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A-Rod's Redemption Starts at 3,000 Hits

Kavitha A. Davidson is a former Bloomberg View columnist.
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Some day in the near future, Alex Rodriguez will join the 3,000-hit club. It's going to be interesting to see the reactions from Major League Baseball and the New York Yankees, especially compared with what happened the last time Rodriguez achieved a milestone. And also compared with the last guy who hit 3,000.

Rodriguez is just five hits away from joining a club with only 28 members. The most recent inductee, of course, was former Yankees teammate Derek Jeter, who hit the mark "with an exclamation point" back in 2011. That historic solo home run was followed by his teammates emptying the dugout and pouring onto the field, a standing ovation from the opposing Tampa Bay Rays dugout, a curtain call demanded by the Yankee Stadium crowd -- and a big hug from Rodriguez. The spectacle existed as much off the field, with a full-on media blitz uncharacteristic of the notoriously private captain, complete with official DJ3K memorabilia, a commemorative Movado watch and the HBO documentary "Derek Jeter 3K."

Don't expect the same kind of hoopla for Rodriguez,  judging by the league's tepid response to his tying Willie Mays on the all-time home run list in May. It wasn't just the lack of fanfare -- the Yankees actually refused to pay the $6 million incentive bonus in Rodriguez's contract, arguing that the slugger's milestones were no longer marketable after his season-long suspension for performance-enhancing drugs.

As for hit 3,000, even under the best circumstances, you could never expect the same kind of red-carpet treatment as for Jeter, MLB's most marketable star for two decades. But if the Yankees' justification for denying Rodriguez his home run bonus was to condemn his marketability, let's see if that remains the case with his 3,000th hit -- a milestone that doesn't carry an incentive in his contract -- at a time when what's left of his marketability might be on the upswing.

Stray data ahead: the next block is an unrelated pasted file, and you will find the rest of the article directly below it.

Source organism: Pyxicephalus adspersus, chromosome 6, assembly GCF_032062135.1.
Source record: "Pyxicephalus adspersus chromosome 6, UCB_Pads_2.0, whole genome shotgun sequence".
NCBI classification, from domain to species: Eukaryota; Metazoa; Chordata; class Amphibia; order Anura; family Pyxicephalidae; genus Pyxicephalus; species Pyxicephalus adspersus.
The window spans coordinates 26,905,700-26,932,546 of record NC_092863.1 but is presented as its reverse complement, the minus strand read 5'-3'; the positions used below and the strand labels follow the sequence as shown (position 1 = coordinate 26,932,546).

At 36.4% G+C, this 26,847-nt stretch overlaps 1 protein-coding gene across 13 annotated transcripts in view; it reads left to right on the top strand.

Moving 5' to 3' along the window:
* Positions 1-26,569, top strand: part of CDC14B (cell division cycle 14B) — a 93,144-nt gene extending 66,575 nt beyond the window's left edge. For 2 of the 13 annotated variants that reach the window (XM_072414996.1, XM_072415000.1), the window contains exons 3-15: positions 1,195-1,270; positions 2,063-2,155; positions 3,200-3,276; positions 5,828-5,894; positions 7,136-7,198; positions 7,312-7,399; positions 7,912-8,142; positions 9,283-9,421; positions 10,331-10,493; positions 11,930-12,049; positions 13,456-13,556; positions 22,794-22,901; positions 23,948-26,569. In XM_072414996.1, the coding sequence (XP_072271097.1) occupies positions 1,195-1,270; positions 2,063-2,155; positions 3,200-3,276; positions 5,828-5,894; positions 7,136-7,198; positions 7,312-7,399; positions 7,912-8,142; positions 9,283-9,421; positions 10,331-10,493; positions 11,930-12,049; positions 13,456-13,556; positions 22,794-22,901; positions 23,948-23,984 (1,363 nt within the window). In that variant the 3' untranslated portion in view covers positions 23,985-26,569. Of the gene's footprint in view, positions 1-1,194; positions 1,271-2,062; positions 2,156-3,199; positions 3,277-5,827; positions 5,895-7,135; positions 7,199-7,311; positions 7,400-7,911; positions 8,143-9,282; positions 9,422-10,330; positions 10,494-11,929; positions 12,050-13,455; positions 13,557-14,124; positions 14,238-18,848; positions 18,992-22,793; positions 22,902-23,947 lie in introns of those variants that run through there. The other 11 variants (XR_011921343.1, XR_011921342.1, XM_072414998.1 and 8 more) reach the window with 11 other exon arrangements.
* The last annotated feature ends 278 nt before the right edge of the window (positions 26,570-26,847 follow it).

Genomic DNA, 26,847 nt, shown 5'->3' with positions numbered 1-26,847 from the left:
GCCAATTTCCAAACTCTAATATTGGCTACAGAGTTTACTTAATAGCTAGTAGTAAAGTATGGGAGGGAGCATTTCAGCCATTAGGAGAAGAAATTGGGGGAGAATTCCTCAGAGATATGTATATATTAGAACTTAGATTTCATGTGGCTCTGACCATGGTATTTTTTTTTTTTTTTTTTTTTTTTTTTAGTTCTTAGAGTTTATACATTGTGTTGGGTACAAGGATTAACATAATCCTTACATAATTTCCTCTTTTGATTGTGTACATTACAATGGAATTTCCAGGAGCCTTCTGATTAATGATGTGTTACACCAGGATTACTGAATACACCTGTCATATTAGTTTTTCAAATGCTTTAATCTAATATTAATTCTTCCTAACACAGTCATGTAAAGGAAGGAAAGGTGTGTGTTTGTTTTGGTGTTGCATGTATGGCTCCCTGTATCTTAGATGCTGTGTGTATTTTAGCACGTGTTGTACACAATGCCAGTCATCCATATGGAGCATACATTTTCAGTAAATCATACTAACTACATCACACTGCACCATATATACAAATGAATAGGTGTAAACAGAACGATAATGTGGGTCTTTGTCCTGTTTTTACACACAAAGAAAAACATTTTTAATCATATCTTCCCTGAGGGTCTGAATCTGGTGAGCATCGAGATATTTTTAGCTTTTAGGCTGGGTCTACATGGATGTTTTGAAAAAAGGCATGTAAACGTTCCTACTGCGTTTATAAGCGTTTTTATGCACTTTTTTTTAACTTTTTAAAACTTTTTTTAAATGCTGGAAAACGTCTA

While the team and the league continue to treat Rodriguez as sports' greatest villain, some fans have actually forgiven him, even the notoriously hard-to-please Bronx faithful. When he hit his 661st home run last month, the Yankee Stadium crowd cheered for a curtain call from him, too. Rodriguez has done everything right this season by keeping his head down, his mouth mostly shut, and his eye, literally, on the ball. Perhaps he's benefiting from no longer playing under Jeter's shadow, but Rodriguez has placed himself on the path to redemption, hitting .268 with 12 homers, and 32 runs batted in. He's leading all designated hitters in homers, on-base percentage and slugging percentage, though you wouldn't necessarily know it by his All-Star vote tally.

Even if the rest of the country has yet to embrace Rodriguez's comeback, the Yankees and the league should ease their stance on him as his local fans have. The 3,000-hit mark is seen by some as a somewhat cleaner, less juice-fueled milestone than the home-run mark. And while the home-run record has long been associated with legendary Yankee sluggers, the pinstriped presence in the 3,000-hit club only started with Jeter. It's a relatively new milestone in a ballclub steeped in tradition, and the inclusion of Rodriguez stands less chance of offending older fans.

Don't expect a commemorative A-Rod3K watch anytime soon. But if the Yankees and MLB are smart, they'll stop being petty when it comes to Rodriguez's uncelebrated milestones. He did his time -- now let him have his curtain call.

This column does not necessarily reflect the opinion of Bloomberg View's editorial board or Bloomberg LP, its owners and investors.

To contact the author on this story:
Kavitha A. Davidson at kdavidson19@bloomberg.net

To contact the editor on this story:
Tobin Harshaw at tharshaw@bloomberg.net